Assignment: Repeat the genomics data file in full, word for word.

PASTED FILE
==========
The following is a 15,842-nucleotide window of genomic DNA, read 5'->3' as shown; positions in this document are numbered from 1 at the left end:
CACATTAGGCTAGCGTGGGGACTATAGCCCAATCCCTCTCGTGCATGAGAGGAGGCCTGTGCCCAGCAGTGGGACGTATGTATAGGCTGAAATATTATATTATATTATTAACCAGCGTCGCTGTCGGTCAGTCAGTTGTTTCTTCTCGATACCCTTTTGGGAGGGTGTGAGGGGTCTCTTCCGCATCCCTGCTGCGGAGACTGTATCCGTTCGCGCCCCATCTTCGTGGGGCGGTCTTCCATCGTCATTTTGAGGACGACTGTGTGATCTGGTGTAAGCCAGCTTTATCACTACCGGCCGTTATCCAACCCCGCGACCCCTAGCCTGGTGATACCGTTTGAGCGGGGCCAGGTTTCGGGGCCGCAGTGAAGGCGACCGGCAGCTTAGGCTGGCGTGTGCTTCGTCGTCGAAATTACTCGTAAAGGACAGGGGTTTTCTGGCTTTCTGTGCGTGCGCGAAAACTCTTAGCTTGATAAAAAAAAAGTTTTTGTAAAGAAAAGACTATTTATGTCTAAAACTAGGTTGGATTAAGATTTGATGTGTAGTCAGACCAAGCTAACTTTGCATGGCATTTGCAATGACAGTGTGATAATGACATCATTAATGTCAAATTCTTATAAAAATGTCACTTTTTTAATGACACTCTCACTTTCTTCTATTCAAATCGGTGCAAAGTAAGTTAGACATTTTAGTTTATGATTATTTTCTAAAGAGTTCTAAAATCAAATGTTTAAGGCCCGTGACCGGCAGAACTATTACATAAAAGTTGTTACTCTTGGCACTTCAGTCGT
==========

The following is a 15,842-nucleotide window of genomic DNA, read 5'->3' as shown; positions in this document are numbered from 1 at the left end:
CACATTAGGCTAGCGTGGGGACTATAGCCCAATCCCTCTCGTGCATGAGAGGAGGCCTGTGCCCAGCAGTGGGACGTATGTATAGGCTGAAATATTATATTATATTATTAACCAGCGTCGCTGTCGGTCAGTCAGTTGTTTCTTCTCGATACCCTTTTGGGAGGGTGTGAGGGGTCTCTTCCGCATCCCTGCTGCGGAGACTGTATCCGTTCGCGCCCCATCTTCGTGGGGCGGTCTTCCATCGTCATTTTGAGGACGACTGTGTGATCTGGTGTAAGCCAGCTTTATCACTACCGGCCGTTATCCAACCCCGCGACCCCTAGCCTGGTGATACCGTTTGAGCGGGGCCAGGTTTCGGGGCCGCAGTGAAGGCGACCGGCAGCTTAGGCTGGCGTGTGCTTCGTCGTCGAAATTACTCGTAAAGGACAGGGGTTTTCTGGCTTTCTGTGCGTGCGCGAAAACTCTTAGCTTGATAAAAAAAAAGTTTTTGTAAAGAAAAGACTATTTATGTCTAAAACTAGGTTGGATTAAGATTTGATGTGTAGTCAGACCAAGCTAACTTTGCATGGCATTTGCAATGACAGTGTGATAATGACATCATTAATGTCAAATTCTTATAAAAATGTCACTTTTTTAATGACACTCTCACTTTCTTCTATTCAAATCGGTGCAAAGTAAGTTAGACATTTTAGTTTATGATTATTTTCTAAAGAGTTCTAAAATCAAATGTTTAAGGCCCGTGACCGGCAGAACTATTACATAAAAGTTGTTACTCTTGGCACTTCAGTCGT